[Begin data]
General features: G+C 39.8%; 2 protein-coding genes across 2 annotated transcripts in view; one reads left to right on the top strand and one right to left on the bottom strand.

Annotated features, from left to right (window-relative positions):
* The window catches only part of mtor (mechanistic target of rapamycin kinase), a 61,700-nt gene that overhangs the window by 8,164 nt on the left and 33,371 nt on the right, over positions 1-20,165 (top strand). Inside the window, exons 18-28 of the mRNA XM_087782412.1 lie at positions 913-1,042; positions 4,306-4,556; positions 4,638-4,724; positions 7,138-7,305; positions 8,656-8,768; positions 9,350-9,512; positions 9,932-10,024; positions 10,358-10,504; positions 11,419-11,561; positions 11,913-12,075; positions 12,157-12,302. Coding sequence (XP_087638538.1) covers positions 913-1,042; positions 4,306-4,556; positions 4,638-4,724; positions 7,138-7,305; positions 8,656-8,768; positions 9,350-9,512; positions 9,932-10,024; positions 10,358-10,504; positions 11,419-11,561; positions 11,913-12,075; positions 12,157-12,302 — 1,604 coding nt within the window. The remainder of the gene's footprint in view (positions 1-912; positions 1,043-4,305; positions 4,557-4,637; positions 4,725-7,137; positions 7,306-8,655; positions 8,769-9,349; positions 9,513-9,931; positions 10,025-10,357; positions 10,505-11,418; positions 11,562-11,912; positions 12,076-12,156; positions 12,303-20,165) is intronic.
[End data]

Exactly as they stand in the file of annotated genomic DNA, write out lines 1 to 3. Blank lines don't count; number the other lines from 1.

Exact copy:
General features: G+C 39.8%; 2 protein-coding genes across 2 annotated transcripts in view; one reads left to right on the top strand and one right to left on the bottom strand.

Annotated features, from left to right (window-relative positions):
* The window catches only part of mtor (mechanistic target of rapamycin kinase), a 61,700-nt gene that overhangs the window by 8,164 nt on the left and 33,371 nt on the right, over positions 1-20,165 (top strand). Inside the window, exons 18-28 of the mRNA XM_087782412.1 lie at positions 913-1,042; positions 4,306-4,556; positions 4,638-4,724; positions 7,138-7,305; positions 8,656-8,768; positions 9,350-9,512; positions 9,932-10,024; positions 10,358-10,504; positions 11,419-11,561; positions 11,913-12,075; positions 12,157-12,302. Coding sequence (XP_087638538.1) covers positions 913-1,042; positions 4,306-4,556; positions 4,638-4,724; positions 7,138-7,305; positions 8,656-8,768; positions 9,350-9,512; positions 9,932-10,024; positions 10,358-10,504; positions 11,419-11,561; positions 11,913-12,075; positions 12,157-12,302 — 1,604 coding nt within the window. The remainder of the gene's footprint in view (positions 1-912; positions 1,043-4,305; positions 4,557-4,637; positions 4,725-7,137; positions 7,306-8,655; positions 8,769-9,349; positions 9,513-9,931; positions 10,025-10,357; positions 10,505-11,418; positions 11,562-11,912; positions 12,076-12,156; positions 12,303-20,165) is intronic.